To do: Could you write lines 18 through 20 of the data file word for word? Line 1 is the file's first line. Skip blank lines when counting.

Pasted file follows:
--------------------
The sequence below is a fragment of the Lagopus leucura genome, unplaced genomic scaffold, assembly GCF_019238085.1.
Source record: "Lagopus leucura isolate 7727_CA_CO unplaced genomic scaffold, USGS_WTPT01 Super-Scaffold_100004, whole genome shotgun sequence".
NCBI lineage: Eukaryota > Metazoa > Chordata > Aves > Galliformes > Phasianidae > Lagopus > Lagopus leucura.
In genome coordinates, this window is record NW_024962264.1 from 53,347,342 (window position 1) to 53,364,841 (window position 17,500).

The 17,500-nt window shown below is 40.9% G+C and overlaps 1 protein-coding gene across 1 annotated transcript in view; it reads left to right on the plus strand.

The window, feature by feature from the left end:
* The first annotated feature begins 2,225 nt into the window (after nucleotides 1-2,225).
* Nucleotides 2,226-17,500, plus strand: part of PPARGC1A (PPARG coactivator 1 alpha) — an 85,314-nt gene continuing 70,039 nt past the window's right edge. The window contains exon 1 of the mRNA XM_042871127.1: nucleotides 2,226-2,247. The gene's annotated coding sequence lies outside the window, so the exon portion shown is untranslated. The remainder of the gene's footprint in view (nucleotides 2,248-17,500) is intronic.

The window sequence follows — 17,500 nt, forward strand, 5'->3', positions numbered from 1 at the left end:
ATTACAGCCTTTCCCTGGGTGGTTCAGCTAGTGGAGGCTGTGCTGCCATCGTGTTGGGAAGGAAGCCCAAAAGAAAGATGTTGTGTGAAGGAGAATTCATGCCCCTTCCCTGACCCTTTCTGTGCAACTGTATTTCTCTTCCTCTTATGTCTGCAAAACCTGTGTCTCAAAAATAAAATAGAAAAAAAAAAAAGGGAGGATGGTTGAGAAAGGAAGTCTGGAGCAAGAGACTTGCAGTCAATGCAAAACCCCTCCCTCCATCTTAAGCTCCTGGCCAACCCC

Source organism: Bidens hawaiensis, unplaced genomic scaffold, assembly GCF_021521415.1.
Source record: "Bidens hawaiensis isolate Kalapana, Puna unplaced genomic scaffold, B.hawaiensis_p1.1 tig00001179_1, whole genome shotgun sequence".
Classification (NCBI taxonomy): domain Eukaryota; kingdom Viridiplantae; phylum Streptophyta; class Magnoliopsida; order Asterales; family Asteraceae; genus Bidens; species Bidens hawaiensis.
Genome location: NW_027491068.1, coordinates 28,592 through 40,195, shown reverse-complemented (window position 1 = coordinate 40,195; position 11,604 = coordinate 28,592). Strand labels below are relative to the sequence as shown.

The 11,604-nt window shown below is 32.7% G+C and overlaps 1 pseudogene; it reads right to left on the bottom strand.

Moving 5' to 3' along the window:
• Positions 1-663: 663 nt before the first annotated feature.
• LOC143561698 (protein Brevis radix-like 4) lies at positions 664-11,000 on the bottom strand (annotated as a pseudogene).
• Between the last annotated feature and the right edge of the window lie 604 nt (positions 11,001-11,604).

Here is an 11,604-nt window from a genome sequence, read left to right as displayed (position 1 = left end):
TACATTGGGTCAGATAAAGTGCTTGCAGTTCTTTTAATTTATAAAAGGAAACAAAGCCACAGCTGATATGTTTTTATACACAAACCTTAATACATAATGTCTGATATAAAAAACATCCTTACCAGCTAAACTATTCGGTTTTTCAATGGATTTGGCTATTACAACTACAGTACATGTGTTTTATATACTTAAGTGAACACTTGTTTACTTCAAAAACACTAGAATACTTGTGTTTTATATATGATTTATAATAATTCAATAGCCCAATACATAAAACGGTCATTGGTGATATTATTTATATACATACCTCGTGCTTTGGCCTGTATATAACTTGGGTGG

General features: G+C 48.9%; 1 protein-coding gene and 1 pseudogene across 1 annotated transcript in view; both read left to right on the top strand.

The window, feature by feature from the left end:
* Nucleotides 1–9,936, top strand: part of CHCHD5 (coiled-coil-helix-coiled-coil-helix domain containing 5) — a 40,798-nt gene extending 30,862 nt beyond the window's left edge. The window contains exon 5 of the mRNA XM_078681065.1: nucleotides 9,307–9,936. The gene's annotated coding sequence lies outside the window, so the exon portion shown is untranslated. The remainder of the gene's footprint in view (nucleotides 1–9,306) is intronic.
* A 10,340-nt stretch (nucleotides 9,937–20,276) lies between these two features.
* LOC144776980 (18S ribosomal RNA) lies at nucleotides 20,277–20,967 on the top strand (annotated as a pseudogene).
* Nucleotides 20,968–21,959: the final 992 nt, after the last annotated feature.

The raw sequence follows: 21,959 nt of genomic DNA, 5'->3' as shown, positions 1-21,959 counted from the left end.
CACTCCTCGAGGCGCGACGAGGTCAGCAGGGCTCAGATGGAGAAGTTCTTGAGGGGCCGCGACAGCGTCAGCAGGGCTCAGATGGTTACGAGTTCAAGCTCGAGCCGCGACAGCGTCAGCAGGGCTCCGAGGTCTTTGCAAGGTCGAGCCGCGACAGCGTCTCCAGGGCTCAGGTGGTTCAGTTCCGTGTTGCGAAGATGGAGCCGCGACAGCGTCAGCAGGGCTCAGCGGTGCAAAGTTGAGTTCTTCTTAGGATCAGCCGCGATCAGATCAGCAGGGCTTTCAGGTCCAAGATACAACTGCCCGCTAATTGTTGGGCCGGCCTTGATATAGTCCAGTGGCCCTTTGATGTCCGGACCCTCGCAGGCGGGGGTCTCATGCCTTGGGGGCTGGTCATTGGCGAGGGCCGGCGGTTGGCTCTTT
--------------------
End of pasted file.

• LOC143561698 (protein Brevis radix-like 4) lies at positions 664-11,000 on the bottom strand (annotated as a pseudogene).
• Between the last annotated feature and the right edge of the window lie 604 nt (positions 11,001-11,604).

Here is an 11,604-nt window from a genome sequence, read left to right as displayed (position 1 = left end):